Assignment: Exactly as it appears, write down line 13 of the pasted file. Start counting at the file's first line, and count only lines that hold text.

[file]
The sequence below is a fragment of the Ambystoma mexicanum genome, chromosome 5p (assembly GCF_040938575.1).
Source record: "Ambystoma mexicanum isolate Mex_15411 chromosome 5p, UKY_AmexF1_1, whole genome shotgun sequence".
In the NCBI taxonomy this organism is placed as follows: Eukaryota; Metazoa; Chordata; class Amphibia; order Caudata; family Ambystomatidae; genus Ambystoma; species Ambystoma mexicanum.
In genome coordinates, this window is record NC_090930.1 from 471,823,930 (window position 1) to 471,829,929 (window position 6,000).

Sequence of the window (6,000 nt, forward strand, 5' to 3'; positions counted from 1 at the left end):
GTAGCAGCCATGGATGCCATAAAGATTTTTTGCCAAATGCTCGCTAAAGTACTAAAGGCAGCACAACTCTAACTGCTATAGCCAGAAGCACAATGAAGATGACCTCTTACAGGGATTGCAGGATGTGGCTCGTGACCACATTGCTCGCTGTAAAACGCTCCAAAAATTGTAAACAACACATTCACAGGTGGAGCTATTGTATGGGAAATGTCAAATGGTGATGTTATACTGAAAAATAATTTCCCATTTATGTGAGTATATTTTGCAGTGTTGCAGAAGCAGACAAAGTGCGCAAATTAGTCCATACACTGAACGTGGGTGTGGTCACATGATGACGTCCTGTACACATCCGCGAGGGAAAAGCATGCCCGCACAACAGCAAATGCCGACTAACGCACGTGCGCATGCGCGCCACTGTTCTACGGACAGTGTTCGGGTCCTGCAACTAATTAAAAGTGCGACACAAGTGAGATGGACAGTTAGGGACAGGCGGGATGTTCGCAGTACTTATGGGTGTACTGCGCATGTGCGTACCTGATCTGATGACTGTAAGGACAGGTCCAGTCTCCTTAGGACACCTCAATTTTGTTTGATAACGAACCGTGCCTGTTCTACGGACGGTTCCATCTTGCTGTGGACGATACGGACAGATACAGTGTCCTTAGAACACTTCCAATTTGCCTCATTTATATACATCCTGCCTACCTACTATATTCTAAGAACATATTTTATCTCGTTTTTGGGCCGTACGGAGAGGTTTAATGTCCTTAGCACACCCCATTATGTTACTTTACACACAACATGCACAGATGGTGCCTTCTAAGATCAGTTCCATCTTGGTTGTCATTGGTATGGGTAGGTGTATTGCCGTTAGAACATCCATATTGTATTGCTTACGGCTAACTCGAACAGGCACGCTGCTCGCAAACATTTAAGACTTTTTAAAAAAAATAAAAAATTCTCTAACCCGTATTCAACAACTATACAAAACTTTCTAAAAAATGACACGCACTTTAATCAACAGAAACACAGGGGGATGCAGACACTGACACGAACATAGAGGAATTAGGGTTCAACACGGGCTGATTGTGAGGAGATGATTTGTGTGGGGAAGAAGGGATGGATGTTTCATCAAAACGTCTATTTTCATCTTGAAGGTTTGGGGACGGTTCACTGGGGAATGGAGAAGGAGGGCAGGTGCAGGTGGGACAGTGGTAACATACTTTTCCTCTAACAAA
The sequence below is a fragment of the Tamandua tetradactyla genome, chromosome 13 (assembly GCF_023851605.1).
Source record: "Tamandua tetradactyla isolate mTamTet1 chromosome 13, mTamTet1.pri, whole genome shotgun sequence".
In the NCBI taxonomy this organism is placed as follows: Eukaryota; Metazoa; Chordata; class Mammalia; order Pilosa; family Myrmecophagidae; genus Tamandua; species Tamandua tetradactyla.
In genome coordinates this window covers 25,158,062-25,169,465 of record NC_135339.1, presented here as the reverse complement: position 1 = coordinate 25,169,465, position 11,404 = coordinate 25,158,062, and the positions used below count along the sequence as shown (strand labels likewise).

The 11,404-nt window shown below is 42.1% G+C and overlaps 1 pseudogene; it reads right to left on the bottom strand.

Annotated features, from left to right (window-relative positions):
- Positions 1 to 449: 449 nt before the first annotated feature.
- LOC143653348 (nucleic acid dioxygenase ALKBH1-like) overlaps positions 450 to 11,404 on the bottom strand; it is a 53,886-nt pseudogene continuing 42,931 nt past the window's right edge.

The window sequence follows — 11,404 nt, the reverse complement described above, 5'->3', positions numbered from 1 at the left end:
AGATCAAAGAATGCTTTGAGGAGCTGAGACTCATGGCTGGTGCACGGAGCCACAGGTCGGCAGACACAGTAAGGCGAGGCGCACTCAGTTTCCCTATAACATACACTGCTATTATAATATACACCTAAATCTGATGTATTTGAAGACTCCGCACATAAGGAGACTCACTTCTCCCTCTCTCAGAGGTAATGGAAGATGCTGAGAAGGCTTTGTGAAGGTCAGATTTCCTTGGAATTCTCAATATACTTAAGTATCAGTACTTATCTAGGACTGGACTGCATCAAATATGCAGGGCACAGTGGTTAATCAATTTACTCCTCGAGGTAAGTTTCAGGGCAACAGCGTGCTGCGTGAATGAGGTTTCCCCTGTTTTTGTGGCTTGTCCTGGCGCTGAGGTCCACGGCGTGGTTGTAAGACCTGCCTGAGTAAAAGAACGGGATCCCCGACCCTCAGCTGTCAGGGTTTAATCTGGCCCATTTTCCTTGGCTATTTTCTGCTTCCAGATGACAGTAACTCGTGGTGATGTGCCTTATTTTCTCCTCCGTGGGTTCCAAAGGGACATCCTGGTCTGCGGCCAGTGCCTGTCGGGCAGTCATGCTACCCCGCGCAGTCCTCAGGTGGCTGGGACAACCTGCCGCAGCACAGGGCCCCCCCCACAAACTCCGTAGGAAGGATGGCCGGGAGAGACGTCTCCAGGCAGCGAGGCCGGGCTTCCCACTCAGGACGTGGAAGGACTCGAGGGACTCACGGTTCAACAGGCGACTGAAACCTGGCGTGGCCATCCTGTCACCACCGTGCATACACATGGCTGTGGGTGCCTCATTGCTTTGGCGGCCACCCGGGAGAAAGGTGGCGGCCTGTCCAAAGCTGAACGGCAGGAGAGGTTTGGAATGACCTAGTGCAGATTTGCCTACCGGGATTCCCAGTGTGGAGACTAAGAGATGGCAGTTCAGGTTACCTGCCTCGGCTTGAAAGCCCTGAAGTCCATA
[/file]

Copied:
- Positions 1 to 449: 449 nt before the first annotated feature.